"Monastery" by Eduardo Halfon

I wanted to tell him that journeys are really one single journey, with multiple stops and layovers. That every journey, any journey, is not linear, and is not circular, and it never ends.

 

The passage above beautifully describes the essence of Eduardo Halfon’s books. I couldn’t wait to read this book, that’s why I was thrilled when it finally came out in English translation only about a week ago. Eduardo Halfon’s previous effort, The Polish Boxer, was nothing short of astonishing and I eagerly delved into his new novel Monastery and found myself unable to put it down. Monastery could be read as a companion piece to the previous book but the book stands on its own so that the reader doesn’t have to read the previous one in order to follow along (though it does greatly enhance the experience). Some of the characters from The Polish Boxer appear again throughout these interconnected stories; and just as in The Polish Boxer, each of these stories - laid out as chapters - can easily stand on their own as stories in their own right.

 

However the interconnected nature of them makes this whole. So while not a “novel” in the traditional sense, it hangs together as a novel, telling one single story. Again, the narrator is also named Eduardo Halfon, a Guatemalan/Lebanese writer with a Jewish background who finds himself - along with his brother - in Israel to attend their sister’s wedding. Their sister is going to marry an ultra-Orthodox man and she herself has changed her name and become ultra-orthodox herself. The brothers don’t take too kindly of their “sister’s husband” and are put off by his fundamentalist views. It is Eduardo’s initial experiences in Israel which I find most interesting. While he explores Jerusalem and thinks about his own background and that of his grandfather, he also encounters a Jerusalem where his cab driver expresses his desire to “kill all the Arabs”, not realizing that his passenger is half-Arab himself. There is a lot of the unsaid in this story which makes it the powerful one that it is - that of “the other”, that of the “certainty” of one’s beliefs (as referenced via his sister’s husband to be, especially when visiting an ultra-Orthodox neighborhood where he and his brother dodge a hail of stones for “daring” to try to take a taxi on the Sabbath). There is the unspoken theme of how those who see themselves as so different from others are actually more alike than they are willing to admit.

 

It is also at the airport in Tel Aviv where Eduardo runs into an old flame - Tamara - an Israeli woman with whom he had a brief fling (and also made an appearance in The Polish Boxer). They make plans to meet and by the end of the first chapter, they do - and that storyline will reoccur as the novel progresses. Meanwhile, the other stories document

 

Eduardo’s travels and experiences: poverty stricken Guatemalan villages, where he encounters a poor family who keeps their mentally disturbed son in a bamboo cage; a small village in Belize where he is followed by immigration officials, one of whom wears a ring that is strikingly similar to one that his grandfather once wore; a Guatemalan coffee plantation where he meets a family of coffee growers and learns of their exploitation by an Italian business man who profited off their hard labor; a trop to the Polish city of Lodz, where he explores his grandfather’s birthplace; the port city of Saint-Nazaire, in Bretonian France, the very port where his grandfather sailed for America after getting out of a concentration camp; and finally, back to Israel, where he and Tamara spend the day together, swimming in the Dead Sea where Eduardo relates a tale of an old Jewish man who had survived the Holocaust by living as a little girl in a Christian monastery for years. Meanwhile, all these stories reference on another (as well as the stories in the previous book) and take the reader on an incredible journey. But it is this quote, while ruminating the stories of Chekhov, that says the most about the stories within this novel:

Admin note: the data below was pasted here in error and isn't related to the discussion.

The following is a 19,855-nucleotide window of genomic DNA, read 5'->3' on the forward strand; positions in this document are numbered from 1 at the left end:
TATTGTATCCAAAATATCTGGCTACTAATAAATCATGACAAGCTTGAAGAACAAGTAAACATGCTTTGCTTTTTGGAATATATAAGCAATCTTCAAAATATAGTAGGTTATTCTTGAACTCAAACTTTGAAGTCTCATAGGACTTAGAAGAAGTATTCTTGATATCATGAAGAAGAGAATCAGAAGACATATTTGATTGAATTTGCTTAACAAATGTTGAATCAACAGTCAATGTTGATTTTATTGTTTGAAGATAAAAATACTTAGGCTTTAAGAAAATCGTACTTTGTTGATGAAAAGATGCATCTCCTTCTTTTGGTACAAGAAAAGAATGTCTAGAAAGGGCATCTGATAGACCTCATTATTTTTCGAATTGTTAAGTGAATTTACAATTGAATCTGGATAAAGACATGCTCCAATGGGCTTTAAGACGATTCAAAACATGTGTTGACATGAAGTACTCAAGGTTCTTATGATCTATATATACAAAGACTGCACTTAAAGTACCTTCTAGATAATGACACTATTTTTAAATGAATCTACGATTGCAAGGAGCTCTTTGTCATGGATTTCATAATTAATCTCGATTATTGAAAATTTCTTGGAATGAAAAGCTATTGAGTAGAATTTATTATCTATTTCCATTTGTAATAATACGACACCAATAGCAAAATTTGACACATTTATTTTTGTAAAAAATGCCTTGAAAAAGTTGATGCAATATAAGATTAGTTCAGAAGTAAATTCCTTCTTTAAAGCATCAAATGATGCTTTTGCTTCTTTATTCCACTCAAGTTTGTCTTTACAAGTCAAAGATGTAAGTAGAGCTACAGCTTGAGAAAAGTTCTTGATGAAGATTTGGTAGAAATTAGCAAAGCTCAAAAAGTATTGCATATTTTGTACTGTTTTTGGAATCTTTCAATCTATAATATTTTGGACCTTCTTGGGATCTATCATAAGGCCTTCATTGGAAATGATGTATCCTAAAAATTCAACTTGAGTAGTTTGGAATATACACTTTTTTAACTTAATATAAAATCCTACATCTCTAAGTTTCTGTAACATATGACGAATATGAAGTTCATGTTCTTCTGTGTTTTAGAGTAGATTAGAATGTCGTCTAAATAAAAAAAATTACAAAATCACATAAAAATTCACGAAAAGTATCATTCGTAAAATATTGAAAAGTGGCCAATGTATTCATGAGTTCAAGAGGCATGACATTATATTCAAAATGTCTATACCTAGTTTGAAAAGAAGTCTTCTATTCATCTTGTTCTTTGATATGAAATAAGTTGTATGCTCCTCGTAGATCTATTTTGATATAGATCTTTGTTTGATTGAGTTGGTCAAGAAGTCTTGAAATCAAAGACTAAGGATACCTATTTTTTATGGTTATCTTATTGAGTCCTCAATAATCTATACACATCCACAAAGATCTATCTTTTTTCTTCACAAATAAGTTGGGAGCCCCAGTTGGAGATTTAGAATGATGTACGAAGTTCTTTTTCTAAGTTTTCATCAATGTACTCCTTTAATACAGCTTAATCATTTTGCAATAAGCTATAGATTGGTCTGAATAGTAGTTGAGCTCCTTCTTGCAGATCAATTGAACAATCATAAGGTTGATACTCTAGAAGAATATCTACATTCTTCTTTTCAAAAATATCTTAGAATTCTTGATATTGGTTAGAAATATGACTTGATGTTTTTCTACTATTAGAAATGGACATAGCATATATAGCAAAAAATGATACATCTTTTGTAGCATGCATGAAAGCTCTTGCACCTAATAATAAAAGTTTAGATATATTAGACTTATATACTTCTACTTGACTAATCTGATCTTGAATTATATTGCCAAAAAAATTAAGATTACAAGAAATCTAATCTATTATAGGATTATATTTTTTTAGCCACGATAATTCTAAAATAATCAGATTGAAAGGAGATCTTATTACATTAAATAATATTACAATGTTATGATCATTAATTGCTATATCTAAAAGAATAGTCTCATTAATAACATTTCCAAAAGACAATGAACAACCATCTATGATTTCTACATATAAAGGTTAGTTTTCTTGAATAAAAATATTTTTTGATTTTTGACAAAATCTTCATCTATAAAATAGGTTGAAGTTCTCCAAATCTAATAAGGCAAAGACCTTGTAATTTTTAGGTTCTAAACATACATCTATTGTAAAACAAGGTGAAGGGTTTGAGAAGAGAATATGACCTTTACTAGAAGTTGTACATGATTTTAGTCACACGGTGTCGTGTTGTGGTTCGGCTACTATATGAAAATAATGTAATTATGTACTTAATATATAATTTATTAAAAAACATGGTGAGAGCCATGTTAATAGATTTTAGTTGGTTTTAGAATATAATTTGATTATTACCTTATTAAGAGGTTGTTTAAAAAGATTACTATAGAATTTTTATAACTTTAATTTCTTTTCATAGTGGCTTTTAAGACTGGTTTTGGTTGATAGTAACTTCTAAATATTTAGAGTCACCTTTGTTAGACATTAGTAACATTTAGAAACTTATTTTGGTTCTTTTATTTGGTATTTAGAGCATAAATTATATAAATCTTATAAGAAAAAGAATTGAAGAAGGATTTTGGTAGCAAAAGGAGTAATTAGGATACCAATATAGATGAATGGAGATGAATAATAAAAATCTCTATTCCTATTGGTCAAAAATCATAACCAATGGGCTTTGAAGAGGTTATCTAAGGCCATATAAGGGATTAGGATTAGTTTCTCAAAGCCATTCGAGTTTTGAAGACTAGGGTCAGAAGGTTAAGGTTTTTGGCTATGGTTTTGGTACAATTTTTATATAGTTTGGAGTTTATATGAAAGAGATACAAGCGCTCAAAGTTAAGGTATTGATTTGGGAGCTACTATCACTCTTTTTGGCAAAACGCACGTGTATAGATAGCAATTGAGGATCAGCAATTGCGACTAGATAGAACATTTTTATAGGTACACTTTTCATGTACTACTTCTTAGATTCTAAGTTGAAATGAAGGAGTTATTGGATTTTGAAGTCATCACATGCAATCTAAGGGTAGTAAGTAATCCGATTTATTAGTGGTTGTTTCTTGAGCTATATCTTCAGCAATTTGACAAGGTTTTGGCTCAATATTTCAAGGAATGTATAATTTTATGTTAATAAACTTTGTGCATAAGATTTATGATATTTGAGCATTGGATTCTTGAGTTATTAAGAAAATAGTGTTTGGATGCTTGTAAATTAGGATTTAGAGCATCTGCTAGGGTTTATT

I think about the word trivial, about the importance of the trivial in art, in literature. Isn’t the trivial, after all, the raw material of the short story writer? Aren’t anecdotes that seem trivial - that is to say, insignificant - the very clay with which the short story writer carries out his craft and shapes his art? All life, I think, is codified in these trivial, minuscule, transparent details - details that seem not to contain anything of importance (a leaf of grass, wrote Walt Whitman, is no less than the journey-work of the stars). A great short story writer {...} knows how to make something immense of the brief, something transcendent of the insignificant, knows how to transform nothing at all into a few pages that contain everything.

 

It is these last few words that say the most about Halfon’s writing and storytelling, although I would hardly refer to the stories and anecdotes revealed within these stories as “trivial” or “insignificant”. They are filled with the stuff of life, the details that make a person’s life the fascinating stuff of great literature. Halfon’s talent is to take these seemingly “insignificant” details and make them immensely human and make the reader think, taking the reader places he/she will not expect to go; and he does it with such grace you can’t help but be pulled along and immersed in it. Obviously you can tell that this book did not disappoint. It is simply an amazing read and I can’t recommend this highly enough. Absolutely beautiful.

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